It’s almost a universal rule: You have to know someone to get a job.
In today’s world, it’s easier than ever to reach supremely qualified job candidates from all over the world and get them to apply for jobs. Yet, hiring managers still fall back to hiring friends, acquaintances and referrals.
“There’s less risk,” they say. “I don’t know what kind of baggage I’d be getting if I hired a stranger.”
I don’t deny the fact that being familiar with someone – their history, their personality, their work ethic – has value in selecting someone for a job. But, please don’t treat the “hiring a friend” approach as having no risk.
Actually, hiring friends and acquaintances has risks all its own.
And I’ll put one of those risks bluntly: If terminating an employee becomes the right business decision for some unforeseen reason, it can be very hard to terminate a friend, acquaintance or referral.
I’ll share a couple of real-life examples.
Last year, a church in my neighborhood bought a new building where they would not only house the church, but also a community center complete with a cafe. They were diligent in making sure that the cafe was going to be ready for their grand opening. They bought all the necessary equipment, planned out their food offerings, and hired staff. One of the people they hired for a cashier role was the pastor’s wife’s boss’ wife (got that?).
All seemed to be going smoothly until the cafe manager abruptly quit. Two days before the grand opening. Ouch!
Needing a warm body to replace the manager, guess who got promoted?
Yep – the pastor’s wife’s boss’ wife!
We’ll call her PWBW, for short.
PWBW was a good fit for a cafe cashier role. She had like 10 or 20 years of experience in the food industry.
But she was no manager, much less a leader.
In a few short months, she alienated many employees who quit specifically because of her. In a hot economy, no business can afford to mistreat employees.
In addition, she engaged in some behavior that crossed some ethical and legal lines. Some of the employees who stayed complained to the pastor to no avail.
Replacing a toxic manager should be an easy decision for any organization. But it wasn’t for this church.
The relationship that existed between church leadership and PWBW made it quite difficult for them to make the right business decision. Essentially, PWBW had the church by the B-A-L-L-S. All because of the “friendship” that made it easy to hire her.
This is an ongoing saga. It’s hard to see it end well. Toxic employees like PWBW usually get increasingly toxic until something really blows up. Church leadership either needs to summon divine intervention or grow a pair before what seems like the inevitable happens.
Now, for a second example. And it is from early in my own career.
I hired a friend once. It was a bet or sorts, but it worked out great. At the time, it made me feel like hiring friends was an OK – maybe even preferable – thing to do. When you and your friends are smart people, you won’t face the problems people warn you about, I thought.
Fast forward a few years later. This friend-employee’s husband was looking for work.
He was not only a brilliant guy, but also a friend – someone I genuinely liked as a human being. Would there be a problem with husband and wife working for the same company?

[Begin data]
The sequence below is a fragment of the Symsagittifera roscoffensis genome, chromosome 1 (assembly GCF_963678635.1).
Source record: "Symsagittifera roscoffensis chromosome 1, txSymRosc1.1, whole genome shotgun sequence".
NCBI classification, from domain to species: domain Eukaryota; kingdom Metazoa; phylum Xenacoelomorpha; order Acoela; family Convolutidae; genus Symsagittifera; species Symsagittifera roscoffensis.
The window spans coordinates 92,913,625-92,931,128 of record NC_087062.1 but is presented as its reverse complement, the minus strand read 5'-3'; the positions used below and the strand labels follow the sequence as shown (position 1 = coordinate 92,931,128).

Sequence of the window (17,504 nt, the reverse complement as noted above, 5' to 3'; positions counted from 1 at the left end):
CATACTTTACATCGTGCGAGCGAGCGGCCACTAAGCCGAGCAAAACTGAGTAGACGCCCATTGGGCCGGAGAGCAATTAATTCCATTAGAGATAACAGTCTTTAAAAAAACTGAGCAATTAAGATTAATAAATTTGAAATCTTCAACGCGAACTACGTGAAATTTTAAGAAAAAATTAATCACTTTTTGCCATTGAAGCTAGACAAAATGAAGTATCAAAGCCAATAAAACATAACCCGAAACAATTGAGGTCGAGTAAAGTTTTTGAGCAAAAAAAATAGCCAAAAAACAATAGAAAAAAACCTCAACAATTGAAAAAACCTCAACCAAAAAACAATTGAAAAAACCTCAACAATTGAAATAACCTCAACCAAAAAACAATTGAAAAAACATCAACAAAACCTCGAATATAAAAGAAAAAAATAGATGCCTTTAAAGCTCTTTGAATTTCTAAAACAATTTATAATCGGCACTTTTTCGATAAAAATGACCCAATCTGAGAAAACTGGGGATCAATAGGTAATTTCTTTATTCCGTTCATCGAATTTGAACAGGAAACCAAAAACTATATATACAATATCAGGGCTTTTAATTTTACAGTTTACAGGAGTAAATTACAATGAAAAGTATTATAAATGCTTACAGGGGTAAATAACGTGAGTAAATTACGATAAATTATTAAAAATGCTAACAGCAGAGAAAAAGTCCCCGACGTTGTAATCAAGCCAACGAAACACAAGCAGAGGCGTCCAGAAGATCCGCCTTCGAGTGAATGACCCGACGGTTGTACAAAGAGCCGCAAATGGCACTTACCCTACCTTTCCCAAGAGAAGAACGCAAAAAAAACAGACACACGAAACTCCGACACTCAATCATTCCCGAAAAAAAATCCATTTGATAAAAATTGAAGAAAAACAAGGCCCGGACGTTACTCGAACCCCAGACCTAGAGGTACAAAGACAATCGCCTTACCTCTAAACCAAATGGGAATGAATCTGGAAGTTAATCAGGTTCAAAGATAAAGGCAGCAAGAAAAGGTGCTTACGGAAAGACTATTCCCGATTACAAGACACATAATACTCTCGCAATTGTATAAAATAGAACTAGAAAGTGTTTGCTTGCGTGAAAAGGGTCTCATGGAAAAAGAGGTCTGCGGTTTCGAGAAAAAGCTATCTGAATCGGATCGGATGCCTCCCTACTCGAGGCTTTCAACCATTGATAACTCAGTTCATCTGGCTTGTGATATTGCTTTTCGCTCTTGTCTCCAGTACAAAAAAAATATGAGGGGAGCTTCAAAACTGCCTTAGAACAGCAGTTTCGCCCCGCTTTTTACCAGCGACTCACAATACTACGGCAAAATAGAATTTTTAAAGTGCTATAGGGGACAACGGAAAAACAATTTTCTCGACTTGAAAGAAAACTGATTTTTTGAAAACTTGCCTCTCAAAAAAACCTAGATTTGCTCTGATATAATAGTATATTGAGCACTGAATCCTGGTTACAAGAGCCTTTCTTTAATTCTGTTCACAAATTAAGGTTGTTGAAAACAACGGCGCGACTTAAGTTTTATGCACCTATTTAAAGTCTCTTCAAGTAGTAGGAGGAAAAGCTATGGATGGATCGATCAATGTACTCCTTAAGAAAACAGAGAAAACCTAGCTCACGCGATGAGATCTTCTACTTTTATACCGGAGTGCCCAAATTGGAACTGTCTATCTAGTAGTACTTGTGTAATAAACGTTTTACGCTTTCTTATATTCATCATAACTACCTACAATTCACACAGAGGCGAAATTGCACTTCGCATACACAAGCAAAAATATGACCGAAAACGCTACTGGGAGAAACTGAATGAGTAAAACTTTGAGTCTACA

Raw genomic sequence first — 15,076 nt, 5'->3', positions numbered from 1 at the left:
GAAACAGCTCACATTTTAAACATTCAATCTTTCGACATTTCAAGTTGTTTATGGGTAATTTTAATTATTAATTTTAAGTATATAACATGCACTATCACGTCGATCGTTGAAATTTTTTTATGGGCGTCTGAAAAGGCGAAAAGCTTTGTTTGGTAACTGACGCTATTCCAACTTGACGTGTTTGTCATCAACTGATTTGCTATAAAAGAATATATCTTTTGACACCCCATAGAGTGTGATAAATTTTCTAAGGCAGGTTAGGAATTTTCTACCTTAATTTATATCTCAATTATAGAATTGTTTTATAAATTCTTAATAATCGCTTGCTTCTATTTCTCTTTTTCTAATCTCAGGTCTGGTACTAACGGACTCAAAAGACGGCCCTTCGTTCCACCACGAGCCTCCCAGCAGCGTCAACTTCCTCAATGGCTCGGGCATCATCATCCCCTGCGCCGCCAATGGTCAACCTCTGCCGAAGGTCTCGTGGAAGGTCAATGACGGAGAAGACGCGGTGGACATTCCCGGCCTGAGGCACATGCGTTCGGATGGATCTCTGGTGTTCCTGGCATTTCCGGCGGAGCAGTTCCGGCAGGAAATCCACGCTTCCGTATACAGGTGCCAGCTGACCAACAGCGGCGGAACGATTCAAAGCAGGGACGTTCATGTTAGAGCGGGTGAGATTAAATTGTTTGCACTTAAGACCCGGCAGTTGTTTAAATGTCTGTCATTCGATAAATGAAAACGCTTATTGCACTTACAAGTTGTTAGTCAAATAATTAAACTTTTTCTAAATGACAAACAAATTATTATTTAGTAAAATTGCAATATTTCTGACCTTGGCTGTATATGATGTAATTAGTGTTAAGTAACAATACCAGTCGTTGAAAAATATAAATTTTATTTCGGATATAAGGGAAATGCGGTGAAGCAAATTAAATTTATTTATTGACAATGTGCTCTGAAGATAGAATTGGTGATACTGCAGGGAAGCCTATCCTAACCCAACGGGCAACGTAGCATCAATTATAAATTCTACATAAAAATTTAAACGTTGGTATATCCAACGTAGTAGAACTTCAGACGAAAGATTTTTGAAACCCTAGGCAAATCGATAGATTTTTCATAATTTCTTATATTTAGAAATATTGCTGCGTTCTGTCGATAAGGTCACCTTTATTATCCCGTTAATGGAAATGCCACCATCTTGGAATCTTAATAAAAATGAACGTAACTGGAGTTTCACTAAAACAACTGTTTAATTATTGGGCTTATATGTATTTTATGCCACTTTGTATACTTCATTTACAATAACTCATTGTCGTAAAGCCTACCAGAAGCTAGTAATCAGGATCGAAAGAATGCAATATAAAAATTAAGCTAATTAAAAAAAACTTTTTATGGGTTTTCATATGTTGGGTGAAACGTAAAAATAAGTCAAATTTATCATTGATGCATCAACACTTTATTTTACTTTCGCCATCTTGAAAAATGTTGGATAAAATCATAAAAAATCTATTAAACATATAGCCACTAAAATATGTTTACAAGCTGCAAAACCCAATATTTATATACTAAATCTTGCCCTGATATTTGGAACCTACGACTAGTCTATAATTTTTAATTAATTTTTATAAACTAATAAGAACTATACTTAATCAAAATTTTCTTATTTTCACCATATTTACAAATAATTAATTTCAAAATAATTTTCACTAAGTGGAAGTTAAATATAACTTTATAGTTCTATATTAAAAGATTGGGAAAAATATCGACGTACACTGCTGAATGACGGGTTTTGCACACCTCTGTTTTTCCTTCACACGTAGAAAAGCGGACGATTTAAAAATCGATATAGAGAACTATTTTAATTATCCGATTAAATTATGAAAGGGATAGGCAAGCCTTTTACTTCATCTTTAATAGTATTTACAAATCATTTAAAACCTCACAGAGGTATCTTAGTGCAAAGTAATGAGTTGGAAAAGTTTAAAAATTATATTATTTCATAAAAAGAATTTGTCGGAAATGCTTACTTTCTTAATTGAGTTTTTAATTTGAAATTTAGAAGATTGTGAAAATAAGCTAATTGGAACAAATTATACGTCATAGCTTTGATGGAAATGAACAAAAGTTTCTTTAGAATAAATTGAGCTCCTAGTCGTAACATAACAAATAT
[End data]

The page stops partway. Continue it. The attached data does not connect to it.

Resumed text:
Again, I thought that smart people would be able to avoid the pitfalls that leaders read about. I bet that everything would be fine. So, I hired him.
Well, I won on the first bet. Lost on the second.
The friend-employee’s husband didn’t work out so well. The company wasn’t a good cultural fit for him and he wasn’t a good cultural fit for the company. And having a healthy business culture is almost everything these days.
Ending the employment relationship was the right business decision.
But wanna talk about risk?
What would happen to the wife if the husband was let go? Would she quit, leaving the organization down not one, but two people? If she stayed, would it bring a new awkwardness to the organization’s culture?
Talk about a dilemma!
But, I had to do what I would advise the aforementioned pastor to do: grow a pair. If I didn’t, I’d risk the culture of the organization imploding and the business potentially being harmed.
So, I offered the husband a generous severance and he accepted.
Fortunately, the wife stayed on board and continued to perform well. I was lucky in that way. I give her a ton of credit for that. But, I can’t help but feel that good personal relationships were tarnished a bit.
If I had to do it over again, I’d do things differently.
So, that’s why I advise you to use a great deal of caution when hiring friends, acquaintances and references (including existing employees’ friends, siblings, parents, children and spouses). It’s not a risk-free proposition.
Of course, I’m not saying that the ease of which someone can be fired should be a reason for them to be hired. It isn’t the most positive thinking to hire someone while simultaneously thinking of firing them. You want your hiring decision to be the best decision you’ve ever made. You want the employment relationship to be great and to last forever. If you’re thinking of someone’s termination as you extend an employment offer to him/her, it kind of feels like a bad sign, you know?
But I am saying to watch out for situations where your leadership can be undermined by employees having a certain “power” over you due to a “complicated” relationship. In some cases, it may be less restrictive of your leadership capabilities to hire a complete – but properly vetted – stranger.